Workflow and the Experienced Professional

I’ve been thinking lately about how my workflow has changed since I started out in GIS 12 years ago. One obvious change is that I no longer take copious workflow notes in spiral bound notebooks and Word documents like I used to. It used to be very important that every step was recorded for every intermediate dataset created and analysis conducted so that going back to a previous iteration after going down a wrong path would be less painful.

In basic terms, this meant that if I was currently working on ForestConversionStats6_clip (!) and discovered that going back to the non-clipped, unresampled, data from yesterday was necessary, that this could be done by looking in the notes and finding the dataset labeled, say, ForestConversionStats2 and starting again from there. I’m not kidding, I had MANY notebooks with dataset names and processes.

I still take notes, usually just in Notepad and saved to the project directory that I’m working in, but they focus more on specific parameters or perhaps long selection strings that I can just copy/paste when needed. Over the last five years or so it’s been nice to finally feel like the steps to create a good analytical result are second-nature (not for every single possible thing that can be done, but for many of the common tasks) enough to not need to back-track or write everything down.

With specific regard to cartography, this type of professional growth manifests differently. The cartographic workflow is very often not written down and not revisited. In fact, it can be difficult to tell if the end result (the map) is even meeting the original needs. Or at least it is harder to discern than the end result of an analysis. Either an analysis works or it doesn’t. You might even run some error tests on that analysis to test if it works, if you are a good scientist. But with cartography there are two barriers: #1 you don’t know if the map is as good as it could be and #2 even if you realize it isn’t as good as it could be, you don’t feel like going back and starting from a previous step.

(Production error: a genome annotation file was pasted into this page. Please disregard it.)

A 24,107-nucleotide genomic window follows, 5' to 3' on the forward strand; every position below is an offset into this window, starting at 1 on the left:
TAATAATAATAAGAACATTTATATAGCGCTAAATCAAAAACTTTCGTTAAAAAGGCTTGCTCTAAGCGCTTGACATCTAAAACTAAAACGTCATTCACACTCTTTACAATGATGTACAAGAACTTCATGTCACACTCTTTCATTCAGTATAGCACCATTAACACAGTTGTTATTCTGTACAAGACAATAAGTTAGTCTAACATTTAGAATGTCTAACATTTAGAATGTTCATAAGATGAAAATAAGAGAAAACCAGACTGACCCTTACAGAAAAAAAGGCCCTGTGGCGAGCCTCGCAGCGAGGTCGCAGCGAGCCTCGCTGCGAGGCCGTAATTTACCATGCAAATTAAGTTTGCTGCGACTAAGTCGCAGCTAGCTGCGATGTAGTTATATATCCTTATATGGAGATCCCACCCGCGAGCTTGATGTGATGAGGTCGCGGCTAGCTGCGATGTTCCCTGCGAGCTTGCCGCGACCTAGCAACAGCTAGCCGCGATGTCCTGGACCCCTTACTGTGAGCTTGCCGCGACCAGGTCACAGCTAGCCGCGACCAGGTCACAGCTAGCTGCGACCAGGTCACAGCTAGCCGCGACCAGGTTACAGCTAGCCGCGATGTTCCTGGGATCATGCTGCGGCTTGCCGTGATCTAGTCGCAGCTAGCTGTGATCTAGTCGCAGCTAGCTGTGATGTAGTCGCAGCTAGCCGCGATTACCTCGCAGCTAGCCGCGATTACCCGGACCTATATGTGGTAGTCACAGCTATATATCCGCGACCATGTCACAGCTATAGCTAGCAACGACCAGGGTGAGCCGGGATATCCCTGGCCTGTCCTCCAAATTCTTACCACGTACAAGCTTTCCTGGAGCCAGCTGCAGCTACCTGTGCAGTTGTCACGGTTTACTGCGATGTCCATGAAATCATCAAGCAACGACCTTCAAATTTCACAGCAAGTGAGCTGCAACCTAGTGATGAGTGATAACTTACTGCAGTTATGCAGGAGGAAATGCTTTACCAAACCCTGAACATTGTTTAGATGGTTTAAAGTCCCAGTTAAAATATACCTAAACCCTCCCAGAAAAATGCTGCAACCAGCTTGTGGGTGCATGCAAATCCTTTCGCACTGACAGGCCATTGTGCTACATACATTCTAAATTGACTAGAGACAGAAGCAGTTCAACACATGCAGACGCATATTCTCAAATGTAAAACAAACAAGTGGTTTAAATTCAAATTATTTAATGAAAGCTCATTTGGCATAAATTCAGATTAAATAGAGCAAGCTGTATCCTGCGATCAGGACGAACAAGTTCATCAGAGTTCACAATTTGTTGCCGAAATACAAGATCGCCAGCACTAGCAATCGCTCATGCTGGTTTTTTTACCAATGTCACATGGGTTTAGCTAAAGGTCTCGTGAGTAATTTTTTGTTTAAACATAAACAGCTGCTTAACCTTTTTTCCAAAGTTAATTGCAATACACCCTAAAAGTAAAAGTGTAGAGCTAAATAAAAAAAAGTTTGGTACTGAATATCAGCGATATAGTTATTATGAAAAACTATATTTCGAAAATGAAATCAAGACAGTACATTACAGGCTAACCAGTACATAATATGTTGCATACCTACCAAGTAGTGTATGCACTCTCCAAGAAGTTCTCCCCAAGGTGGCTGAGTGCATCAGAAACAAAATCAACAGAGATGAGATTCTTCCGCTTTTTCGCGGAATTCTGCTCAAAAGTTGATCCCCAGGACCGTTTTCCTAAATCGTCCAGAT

The seasoned cartography professional is much more adept at those two steps than the novice. The seasoned map maker, though this may come as a surprise, is more critical of the end result and more knowledgeable about how that product should look. They will do the equivalent of error-testing analysis: they will send it out for peer-review, whether formal or informal. Also, they will take the time to change things based on that self-critical assessment and that peer-review, even if it means completely changing one of the key first decisions that had been made.

For example, let’s say that a map needs to be made to display at a public meeting about a proposed nature area. The cartographer makes a key decision at the beginning of the project to zoom out quite a bit from the nature area so that a nearby city is shown. The cartographer reasons that the overall context of the nature area in relation to the city area is important. However, when the map is done it is apparent that the map is too busy and the nature area has wound up not being the central focus as it should be. The experienced cartographer will go back and start over again. The novice may just keep it as-is.

I suppose you could argue that a seasoned cartographer doesn’t make bad choices to begin with. It may be that design decisions like that become easier and better with experience. However, no matter how experienced we are, there is always a chance that we will make blunders. It’s if we fix them that matters.

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